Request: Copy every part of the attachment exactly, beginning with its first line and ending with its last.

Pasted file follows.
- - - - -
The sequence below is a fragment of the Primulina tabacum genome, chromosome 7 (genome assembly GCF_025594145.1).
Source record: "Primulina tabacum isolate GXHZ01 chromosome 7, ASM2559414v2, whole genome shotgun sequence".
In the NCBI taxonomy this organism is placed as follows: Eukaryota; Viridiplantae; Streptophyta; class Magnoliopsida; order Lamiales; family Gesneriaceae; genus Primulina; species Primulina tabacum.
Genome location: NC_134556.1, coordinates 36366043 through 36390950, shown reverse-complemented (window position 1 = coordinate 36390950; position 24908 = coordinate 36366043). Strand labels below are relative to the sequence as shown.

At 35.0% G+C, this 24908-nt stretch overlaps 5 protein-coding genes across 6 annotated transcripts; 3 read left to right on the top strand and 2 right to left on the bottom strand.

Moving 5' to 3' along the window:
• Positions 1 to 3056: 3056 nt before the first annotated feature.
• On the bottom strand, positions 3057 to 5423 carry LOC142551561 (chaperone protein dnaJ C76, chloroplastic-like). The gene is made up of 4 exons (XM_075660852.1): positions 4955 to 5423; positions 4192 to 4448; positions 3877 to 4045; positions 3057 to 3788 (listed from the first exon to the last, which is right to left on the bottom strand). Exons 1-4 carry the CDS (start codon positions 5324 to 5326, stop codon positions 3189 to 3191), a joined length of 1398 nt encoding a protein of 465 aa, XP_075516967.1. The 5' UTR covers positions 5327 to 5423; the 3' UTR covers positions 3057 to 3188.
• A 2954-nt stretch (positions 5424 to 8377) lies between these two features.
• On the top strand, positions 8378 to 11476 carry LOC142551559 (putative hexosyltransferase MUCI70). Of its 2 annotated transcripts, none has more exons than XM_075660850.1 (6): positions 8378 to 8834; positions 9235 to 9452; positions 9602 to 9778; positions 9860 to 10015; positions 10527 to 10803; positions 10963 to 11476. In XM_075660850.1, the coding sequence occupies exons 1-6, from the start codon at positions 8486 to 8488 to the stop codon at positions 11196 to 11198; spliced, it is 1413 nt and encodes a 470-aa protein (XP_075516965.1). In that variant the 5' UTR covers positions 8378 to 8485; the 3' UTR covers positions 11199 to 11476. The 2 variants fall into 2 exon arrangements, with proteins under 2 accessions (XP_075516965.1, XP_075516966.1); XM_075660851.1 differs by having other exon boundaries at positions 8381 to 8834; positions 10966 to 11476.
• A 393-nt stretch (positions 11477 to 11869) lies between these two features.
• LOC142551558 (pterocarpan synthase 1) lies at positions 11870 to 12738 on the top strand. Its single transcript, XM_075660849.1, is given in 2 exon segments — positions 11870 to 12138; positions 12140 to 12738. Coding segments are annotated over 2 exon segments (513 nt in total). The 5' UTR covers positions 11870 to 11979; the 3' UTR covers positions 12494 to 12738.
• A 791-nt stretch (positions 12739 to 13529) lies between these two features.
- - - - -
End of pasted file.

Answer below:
The sequence below is a fragment of the Primulina tabacum genome, chromosome 7 (genome assembly GCF_025594145.1).
Source record: "Primulina tabacum isolate GXHZ01 chromosome 7, ASM2559414v2, whole genome shotgun sequence".
In the NCBI taxonomy this organism is placed as follows: Eukaryota; Viridiplantae; Streptophyta; class Magnoliopsida; order Lamiales; family Gesneriaceae; genus Primulina; species Primulina tabacum.
Genome location: NC_134556.1, coordinates 36366043 through 36390950, shown reverse-complemented (window position 1 = coordinate 36390950; position 24908 = coordinate 36366043). Strand labels below are relative to the sequence as shown.

At 35.0% G+C, this 24908-nt stretch overlaps 5 protein-coding genes across 6 annotated transcripts; 3 read left to right on the top strand and 2 right to left on the bottom strand.

Moving 5' to 3' along the window:
• Positions 1 to 3056: 3056 nt before the first annotated feature.
• On the bottom strand, positions 3057 to 5423 carry LOC142551561 (chaperone protein dnaJ C76, chloroplastic-like). The gene is made up of 4 exons (XM_075660852.1): positions 4955 to 5423; positions 4192 to 4448; positions 3877 to 4045; positions 3057 to 3788 (listed from the first exon to the last, which is right to left on the bottom strand). Exons 1-4 carry the CDS (start codon positions 5324 to 5326, stop codon positions 3189 to 3191), a joined length of 1398 nt encoding a protein of 465 aa, XP_075516967.1. The 5' UTR covers positions 5327 to 5423; the 3' UTR covers positions 3057 to 3188.
• A 2954-nt stretch (positions 5424 to 8377) lies between these two features.
• On the top strand, positions 8378 to 11476 carry LOC142551559 (putative hexosyltransferase MUCI70). Of its 2 annotated transcripts, none has more exons than XM_075660850.1 (6): positions 8378 to 8834; positions 9235 to 9452; positions 9602 to 9778; positions 9860 to 10015; positions 10527 to 10803; positions 10963 to 11476. In XM_075660850.1, the coding sequence occupies exons 1-6, from the start codon at positions 8486 to 8488 to the stop codon at positions 11196 to 11198; spliced, it is 1413 nt and encodes a 470-aa protein (XP_075516965.1). In that variant the 5' UTR covers positions 8378 to 8485; the 3' UTR covers positions 11199 to 11476. The 2 variants fall into 2 exon arrangements, with proteins under 2 accessions (XP_075516965.1, XP_075516966.1); XM_075660851.1 differs by having other exon boundaries at positions 8381 to 8834; positions 10966 to 11476.
• A 393-nt stretch (positions 11477 to 11869) lies between these two features.
• LOC142551558 (pterocarpan synthase 1) lies at positions 11870 to 12738 on the top strand. Its single transcript, XM_075660849.1, is given in 2 exon segments — positions 11870 to 12138; positions 12140 to 12738. Coding segments are annotated over 2 exon segments (513 nt in total). The 5' UTR covers positions 11870 to 11979; the 3' UTR covers positions 12494 to 12738.
• A 791-nt stretch (positions 12739 to 13529) lies between these two features.